These are my FAVORITE gingersnap-esque cookies. I won’t call them gingersnaps ’cause they don’t snap. If you bake them right, they’re nice and soft and chewy and amazing. And they were the perfect “sweet appetizer” for Thanksgiving.
My godmother really rolled her eyes when I explained that cookies are essentially a sweet appetizer, or the appetizer of desserts. But really. Cookies are not dessert. They are a snack…
Anyway, Thanksgiving has come and gone, and I suspect you may have been wondering what the hell I was up to. Making these cookies, for one thing. And keeping the holiday dessert situation much more under control than usual. And relaxing. There was a lot of relaxing.
Since I started grad school back in the mid-aughts, I’ve traditionally spent Thanksgiving with my godparents in Palo Alto. This makes for a lovely, quiet holiday where I get to hang out in the kitchen, knit, relax, and generally forget about most things for a few days.
Some years it’s just the three of us, sometimes more. And, as my godmother reminded me, last year there were six desserts for ten people – a ratio she wasn’t all that thrilled about since I took off Saturday morning leaving her with a mountain of leftovers to contend with.
Consequently, I kept things more minimal this year – these cookies and one pie (the pumpkin pie was store bought and the mincemeat doesn’t count ’cause it came out of a jar). But I neglected to photograph the pie, so I’ll obviously have to make it again soon.
But I went into the event knowing I wanted to make these cookies, cause they’re so dang good. I actually sort of featured them on this blog in one of my very first posts (back when I was being moderately more copyright responsible). They’re SO good, though, they really warrant their own full post. So, here we are.
I’d say these are probably my absolute favorite non-chocolate cookie. But it feels wrong to make them outside of, say, October-February, so I’m going to have to make them at least a few more times before spring.
In addition to a wonderful, soft texture (hard to find in molasses cookies), these are rounded out with a lovely orange flavor – courtesy of both zest in the dough and in the sugar that you roll the cookies in before baking.
My mom likes crunchier cookies, so I promised to overbake a pan-full for her when I’m home for Christmas. But don’t do it. They’re so much better soft.
Orange Molasses Cookies (from Cook’s Illustrated)
- 1 cup granulated sugar, separated
- 3 teaspoons grated orange zest
- 2 1/4 cups unbleached all-purpose flour (11 1/4 ounces)
- 1 teaspoon baking soda
- 1 1/2 teaspoons ground cinnamon
- 1 1/2 teaspoons ground ginger
- 1/2 teaspoon ground cloves
- 1/4 teaspoon ground allspice
- 1/4 teaspoon ground black pepper
- 1/4 teaspoon table salt
- 12 tablespoons unsalted butter (1 1/2 sticks), softened but still cool
- 1/3 cup dark brown sugar (about 2 1/2 ounces)
- 1 large egg yolk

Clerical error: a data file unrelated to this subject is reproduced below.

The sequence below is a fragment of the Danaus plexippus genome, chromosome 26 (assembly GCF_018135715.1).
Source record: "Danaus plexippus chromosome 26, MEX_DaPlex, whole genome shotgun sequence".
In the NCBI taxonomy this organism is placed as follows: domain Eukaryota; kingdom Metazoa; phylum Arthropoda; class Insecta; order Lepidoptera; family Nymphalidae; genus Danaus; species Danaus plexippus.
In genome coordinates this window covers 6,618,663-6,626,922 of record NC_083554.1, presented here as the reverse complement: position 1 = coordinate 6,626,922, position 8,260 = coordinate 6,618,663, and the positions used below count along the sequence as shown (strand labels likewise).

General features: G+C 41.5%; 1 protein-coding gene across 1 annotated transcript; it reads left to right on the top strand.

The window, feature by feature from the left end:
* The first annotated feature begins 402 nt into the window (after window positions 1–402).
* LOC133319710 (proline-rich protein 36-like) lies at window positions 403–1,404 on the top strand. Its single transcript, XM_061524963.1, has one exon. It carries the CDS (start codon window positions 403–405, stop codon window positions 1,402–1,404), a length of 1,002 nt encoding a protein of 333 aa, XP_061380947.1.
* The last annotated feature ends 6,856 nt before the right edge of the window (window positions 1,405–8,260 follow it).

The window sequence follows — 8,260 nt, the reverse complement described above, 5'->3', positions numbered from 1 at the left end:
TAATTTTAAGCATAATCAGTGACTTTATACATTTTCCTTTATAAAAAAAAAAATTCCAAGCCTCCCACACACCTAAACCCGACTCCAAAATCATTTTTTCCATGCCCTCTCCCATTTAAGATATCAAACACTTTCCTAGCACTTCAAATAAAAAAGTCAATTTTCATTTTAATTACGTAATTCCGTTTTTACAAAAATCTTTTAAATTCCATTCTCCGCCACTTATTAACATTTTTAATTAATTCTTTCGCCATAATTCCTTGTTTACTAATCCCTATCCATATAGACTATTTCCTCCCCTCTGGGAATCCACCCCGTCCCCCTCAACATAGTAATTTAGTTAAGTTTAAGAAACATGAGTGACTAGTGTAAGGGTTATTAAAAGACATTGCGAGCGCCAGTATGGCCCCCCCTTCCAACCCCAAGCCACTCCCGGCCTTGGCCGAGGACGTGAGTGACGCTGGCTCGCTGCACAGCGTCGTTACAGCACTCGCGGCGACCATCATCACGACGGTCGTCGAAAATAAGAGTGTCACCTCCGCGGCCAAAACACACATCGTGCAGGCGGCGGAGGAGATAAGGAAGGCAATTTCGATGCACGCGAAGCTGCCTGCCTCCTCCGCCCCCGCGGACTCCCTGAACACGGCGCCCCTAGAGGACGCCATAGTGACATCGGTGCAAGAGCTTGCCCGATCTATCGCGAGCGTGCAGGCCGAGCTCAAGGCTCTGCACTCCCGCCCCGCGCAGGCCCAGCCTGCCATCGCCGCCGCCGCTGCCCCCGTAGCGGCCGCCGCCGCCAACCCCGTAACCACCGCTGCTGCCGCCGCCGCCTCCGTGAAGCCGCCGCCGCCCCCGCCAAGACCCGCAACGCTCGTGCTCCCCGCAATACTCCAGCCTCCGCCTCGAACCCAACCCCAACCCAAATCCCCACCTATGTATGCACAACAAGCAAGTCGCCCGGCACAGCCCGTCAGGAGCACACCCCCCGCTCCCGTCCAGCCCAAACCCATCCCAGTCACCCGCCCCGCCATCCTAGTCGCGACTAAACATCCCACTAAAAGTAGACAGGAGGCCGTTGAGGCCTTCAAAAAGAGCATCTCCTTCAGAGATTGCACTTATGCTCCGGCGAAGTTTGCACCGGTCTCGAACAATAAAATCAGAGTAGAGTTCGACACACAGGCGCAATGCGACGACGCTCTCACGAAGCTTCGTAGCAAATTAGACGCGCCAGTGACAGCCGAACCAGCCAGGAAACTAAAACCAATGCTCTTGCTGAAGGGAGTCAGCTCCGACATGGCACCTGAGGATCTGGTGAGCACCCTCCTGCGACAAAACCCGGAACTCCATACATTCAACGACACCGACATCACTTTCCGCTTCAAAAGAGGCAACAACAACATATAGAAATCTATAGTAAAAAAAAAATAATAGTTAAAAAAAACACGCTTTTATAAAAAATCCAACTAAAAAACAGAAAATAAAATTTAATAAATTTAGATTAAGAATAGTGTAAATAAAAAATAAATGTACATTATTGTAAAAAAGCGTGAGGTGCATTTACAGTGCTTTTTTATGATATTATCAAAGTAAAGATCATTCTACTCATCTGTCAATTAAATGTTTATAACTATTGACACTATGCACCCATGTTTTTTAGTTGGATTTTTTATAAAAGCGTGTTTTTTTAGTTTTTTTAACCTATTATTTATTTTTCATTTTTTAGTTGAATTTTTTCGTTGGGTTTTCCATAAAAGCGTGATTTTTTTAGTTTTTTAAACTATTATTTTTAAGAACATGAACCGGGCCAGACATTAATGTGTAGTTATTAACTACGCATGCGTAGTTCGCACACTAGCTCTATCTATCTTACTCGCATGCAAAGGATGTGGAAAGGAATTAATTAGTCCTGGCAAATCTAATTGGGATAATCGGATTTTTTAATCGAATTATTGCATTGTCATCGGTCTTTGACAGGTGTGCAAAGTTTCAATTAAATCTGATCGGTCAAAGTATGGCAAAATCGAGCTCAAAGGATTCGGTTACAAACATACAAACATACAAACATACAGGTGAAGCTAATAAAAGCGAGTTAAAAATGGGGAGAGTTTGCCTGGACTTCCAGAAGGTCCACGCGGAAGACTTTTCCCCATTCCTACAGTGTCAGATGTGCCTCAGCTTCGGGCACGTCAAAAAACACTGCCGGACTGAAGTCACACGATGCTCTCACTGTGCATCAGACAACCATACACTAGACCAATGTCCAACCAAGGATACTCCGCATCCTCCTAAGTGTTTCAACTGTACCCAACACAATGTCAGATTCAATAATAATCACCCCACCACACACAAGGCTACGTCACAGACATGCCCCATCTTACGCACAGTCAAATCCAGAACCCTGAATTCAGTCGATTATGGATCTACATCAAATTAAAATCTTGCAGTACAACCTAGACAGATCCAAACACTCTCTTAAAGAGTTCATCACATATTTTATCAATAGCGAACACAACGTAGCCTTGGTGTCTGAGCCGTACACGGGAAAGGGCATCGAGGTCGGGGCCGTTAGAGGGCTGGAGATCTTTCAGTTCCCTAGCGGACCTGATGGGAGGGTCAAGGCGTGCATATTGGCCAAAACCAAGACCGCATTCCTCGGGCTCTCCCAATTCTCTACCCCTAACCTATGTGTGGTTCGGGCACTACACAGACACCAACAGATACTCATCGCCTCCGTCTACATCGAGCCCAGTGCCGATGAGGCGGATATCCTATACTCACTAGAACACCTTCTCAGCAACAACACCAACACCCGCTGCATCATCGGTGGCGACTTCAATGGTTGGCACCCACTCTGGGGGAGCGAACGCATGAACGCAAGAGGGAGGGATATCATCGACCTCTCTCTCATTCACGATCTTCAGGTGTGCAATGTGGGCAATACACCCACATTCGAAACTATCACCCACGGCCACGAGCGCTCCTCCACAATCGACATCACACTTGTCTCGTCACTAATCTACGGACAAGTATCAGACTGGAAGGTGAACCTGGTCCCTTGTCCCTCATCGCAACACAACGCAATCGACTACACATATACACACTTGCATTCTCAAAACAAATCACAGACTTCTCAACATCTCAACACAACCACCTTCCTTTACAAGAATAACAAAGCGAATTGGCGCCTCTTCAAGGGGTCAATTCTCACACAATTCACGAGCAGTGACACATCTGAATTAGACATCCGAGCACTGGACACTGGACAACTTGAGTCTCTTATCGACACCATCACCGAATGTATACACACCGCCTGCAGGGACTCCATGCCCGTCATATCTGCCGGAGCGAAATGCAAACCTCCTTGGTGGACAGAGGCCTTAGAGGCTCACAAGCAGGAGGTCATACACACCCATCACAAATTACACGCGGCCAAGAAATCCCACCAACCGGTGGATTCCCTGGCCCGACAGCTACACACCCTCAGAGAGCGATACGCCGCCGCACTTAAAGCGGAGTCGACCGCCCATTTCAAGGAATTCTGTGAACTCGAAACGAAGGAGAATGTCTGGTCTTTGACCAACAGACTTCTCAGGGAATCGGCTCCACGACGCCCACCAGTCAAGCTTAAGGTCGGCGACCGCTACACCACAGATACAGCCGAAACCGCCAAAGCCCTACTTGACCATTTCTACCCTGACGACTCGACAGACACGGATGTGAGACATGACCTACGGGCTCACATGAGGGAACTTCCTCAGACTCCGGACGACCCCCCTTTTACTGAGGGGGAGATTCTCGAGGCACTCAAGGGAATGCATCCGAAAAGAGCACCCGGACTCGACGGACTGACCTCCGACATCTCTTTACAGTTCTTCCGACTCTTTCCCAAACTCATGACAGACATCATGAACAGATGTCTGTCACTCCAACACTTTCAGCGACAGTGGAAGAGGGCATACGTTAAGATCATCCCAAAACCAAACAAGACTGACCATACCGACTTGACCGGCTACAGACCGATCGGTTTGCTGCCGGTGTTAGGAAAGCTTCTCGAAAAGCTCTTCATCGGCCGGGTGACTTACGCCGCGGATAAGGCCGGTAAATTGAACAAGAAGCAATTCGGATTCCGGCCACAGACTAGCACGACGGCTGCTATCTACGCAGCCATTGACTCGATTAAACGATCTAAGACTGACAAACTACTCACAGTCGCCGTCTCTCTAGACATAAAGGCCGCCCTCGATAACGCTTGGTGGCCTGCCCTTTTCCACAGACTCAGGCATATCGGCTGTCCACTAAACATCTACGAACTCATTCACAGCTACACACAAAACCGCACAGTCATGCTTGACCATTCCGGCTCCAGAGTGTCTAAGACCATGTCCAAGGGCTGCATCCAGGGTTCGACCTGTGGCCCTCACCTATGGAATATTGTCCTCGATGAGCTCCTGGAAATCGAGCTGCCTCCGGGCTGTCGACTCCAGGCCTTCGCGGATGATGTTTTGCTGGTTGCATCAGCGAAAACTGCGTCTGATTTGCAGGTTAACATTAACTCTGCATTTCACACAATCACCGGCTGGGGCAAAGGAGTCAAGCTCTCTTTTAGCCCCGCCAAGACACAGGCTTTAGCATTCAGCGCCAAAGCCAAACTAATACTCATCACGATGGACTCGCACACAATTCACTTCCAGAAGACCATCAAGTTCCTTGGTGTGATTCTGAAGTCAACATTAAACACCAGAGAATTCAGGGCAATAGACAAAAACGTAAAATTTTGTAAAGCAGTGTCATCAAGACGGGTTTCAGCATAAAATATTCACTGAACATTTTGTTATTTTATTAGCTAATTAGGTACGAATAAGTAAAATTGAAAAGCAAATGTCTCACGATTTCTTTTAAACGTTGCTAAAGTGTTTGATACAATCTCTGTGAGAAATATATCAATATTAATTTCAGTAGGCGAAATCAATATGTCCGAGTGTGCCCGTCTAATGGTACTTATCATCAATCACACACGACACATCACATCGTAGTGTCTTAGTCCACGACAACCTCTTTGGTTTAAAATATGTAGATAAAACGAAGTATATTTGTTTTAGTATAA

- 1 teaspoon vanilla extract
- 1/2 cup molasses (about 6 ounces), light or dark
Adjust your oven rack to the middle position and heat the oven to 375° F.
Line baking sheets with parchment paper or silicone baking mats.
If you have a food processor, process 2/3 cup sugar and 2 teaspoons orange zest until pale orange, about 10 seconds. If you don’t have one, you can vigorously mix the zest and sugar together with a fork – maybe 2 minutes. You want to get the orange essence to distribute evenly in the sugar and the clumps of zest to break up. Transfer the sugar mixture to 8- or 9-inch cake pan and set aside.
In a medium bowl, whisk the flour, baking soda, spices, and salt until thoroughly combined, and then set aside.
In a standing mixer fitted with paddle attachment (or with an electric hand mixer), beat butter and 1 teaspoon orange zest with brown sugar and remaining 1/3 cup granulated sugar at medium-high speed until light and fluffy, about 3 minutes. Reduce the speed to medium-low, add the yolk and vanilla, and beat until incorporated, about 20 seconds. Add the molasses; beat until fully incorporated, about 20 seconds, scraping bottom and sides of bowl once with rubber spatula.
Reduce speed to lowest setting; add flour mixture and beat until just incorporated, about 30 seconds, scraping bowl down once. You can also do this by hand with a bit of elbow grease. Give the dough final stir with a wooden spoon or rubber spatula to ensure that no pockets of flour remain at bottom. The dough will be soft and rather fluffy.
Scoop a heaping tablespoon of dough and roll into 1 1/2-inch ball, then drop the ball into the cake pan with sugar and repeat to form about 4 balls. Toss each of the balls in orange sugar to coat and set on prepared baking sheet, spacing them about 2 inches apart. Repeat with remaining dough.
Bake 1 sheet at a time until cookies are browned, still puffy, and edges have begun to set but centers are still soft (cookies will look raw between cracks and seem underdone), about 11 minutes. Do not overbake.
Cool cookies on baking sheet 5 minutes, then use wide metal spatula to transfer cookies to wire rack. (Can be stored at room temperature in airtight container or zipper-lock plastic bag up to 5 days.)